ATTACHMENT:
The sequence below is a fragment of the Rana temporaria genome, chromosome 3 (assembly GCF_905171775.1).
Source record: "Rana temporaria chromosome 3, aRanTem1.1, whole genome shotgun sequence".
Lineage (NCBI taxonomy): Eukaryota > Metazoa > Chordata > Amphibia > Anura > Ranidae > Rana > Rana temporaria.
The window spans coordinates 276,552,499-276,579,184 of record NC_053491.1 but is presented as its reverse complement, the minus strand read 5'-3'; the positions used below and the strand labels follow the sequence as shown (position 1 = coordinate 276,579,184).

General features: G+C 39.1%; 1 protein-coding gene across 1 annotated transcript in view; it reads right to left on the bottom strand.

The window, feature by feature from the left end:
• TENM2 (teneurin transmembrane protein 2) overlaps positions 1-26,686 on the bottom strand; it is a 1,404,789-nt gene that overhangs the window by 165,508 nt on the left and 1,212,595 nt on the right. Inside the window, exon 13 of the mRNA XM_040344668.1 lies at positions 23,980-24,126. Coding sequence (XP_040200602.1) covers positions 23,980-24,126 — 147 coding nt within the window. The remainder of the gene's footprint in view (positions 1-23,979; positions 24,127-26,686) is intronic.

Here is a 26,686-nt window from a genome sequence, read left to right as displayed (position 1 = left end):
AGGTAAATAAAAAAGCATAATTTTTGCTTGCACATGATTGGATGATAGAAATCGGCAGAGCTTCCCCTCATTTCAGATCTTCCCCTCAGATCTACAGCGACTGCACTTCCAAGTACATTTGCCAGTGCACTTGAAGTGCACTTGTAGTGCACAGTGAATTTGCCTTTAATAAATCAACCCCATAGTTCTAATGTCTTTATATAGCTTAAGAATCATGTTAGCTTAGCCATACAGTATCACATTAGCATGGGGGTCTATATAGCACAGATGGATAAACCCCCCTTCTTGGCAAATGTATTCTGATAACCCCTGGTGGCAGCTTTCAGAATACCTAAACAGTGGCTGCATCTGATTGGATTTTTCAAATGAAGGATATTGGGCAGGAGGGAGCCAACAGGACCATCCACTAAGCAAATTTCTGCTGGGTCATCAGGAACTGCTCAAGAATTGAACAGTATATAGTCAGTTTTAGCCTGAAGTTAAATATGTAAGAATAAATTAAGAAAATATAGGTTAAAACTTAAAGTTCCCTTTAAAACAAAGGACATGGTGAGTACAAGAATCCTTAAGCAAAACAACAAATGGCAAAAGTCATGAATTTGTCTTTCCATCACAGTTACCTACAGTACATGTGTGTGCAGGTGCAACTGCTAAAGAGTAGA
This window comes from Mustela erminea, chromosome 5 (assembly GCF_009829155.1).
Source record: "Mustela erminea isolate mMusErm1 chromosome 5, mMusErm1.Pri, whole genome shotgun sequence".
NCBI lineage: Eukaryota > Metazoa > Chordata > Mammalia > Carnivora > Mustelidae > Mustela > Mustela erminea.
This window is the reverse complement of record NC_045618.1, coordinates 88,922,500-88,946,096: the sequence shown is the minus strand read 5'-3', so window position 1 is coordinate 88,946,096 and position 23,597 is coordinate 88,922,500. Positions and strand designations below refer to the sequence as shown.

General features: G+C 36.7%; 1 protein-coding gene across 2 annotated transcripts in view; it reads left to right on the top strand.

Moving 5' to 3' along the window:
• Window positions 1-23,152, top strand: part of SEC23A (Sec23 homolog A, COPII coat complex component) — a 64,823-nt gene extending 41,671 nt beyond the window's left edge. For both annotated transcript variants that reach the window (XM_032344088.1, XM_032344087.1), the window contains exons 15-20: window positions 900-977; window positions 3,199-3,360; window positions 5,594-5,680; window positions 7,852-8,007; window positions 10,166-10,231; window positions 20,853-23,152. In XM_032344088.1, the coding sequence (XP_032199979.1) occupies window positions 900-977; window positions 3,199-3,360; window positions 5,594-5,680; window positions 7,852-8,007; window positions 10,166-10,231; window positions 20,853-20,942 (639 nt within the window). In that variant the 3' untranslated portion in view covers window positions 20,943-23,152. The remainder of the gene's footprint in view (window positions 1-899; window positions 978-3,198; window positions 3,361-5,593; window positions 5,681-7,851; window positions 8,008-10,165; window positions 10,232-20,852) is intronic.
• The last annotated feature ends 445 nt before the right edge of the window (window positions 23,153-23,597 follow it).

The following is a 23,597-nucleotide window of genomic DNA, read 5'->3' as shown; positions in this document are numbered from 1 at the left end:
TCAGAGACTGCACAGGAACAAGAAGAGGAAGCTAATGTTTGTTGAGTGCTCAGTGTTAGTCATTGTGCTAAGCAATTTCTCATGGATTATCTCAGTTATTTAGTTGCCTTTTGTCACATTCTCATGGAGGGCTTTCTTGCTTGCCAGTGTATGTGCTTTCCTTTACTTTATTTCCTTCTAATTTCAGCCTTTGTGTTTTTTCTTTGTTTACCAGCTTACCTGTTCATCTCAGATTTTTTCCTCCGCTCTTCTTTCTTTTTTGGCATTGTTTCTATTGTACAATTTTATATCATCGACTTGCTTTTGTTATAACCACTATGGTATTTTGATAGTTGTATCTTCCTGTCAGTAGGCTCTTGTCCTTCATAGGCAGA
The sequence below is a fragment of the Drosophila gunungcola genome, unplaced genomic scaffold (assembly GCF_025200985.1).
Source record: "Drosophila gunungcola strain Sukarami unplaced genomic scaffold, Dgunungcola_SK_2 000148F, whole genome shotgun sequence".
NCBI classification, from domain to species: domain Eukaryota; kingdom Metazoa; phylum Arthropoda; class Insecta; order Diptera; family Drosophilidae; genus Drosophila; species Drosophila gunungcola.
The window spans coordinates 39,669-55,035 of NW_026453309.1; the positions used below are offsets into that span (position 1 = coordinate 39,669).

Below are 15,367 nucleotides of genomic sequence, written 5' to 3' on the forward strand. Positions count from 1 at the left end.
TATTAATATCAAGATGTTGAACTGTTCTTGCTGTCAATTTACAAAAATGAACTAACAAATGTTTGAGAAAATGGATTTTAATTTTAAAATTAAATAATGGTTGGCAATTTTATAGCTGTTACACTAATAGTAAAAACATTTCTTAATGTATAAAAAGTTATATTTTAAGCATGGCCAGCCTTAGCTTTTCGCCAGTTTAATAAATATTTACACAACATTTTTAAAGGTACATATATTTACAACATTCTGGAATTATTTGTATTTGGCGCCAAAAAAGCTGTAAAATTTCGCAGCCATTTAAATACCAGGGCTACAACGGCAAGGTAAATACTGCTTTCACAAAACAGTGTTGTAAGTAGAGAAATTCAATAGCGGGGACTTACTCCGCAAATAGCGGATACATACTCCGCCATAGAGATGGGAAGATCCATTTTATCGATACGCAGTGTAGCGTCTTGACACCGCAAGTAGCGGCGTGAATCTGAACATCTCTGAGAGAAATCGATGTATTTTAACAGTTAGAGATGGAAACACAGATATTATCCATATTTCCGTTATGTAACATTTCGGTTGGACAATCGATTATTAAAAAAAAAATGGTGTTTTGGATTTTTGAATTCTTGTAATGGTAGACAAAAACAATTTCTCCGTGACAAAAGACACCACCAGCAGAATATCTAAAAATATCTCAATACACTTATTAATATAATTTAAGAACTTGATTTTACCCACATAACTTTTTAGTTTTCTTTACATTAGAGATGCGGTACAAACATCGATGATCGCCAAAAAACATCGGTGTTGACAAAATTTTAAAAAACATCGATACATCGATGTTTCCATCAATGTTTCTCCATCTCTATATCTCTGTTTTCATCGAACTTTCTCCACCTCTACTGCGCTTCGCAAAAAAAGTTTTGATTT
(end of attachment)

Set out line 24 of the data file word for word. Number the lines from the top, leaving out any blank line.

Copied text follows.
Below are 15,367 nucleotides of genomic sequence, written 5' to 3' on the forward strand. Positions count from 1 at the left end.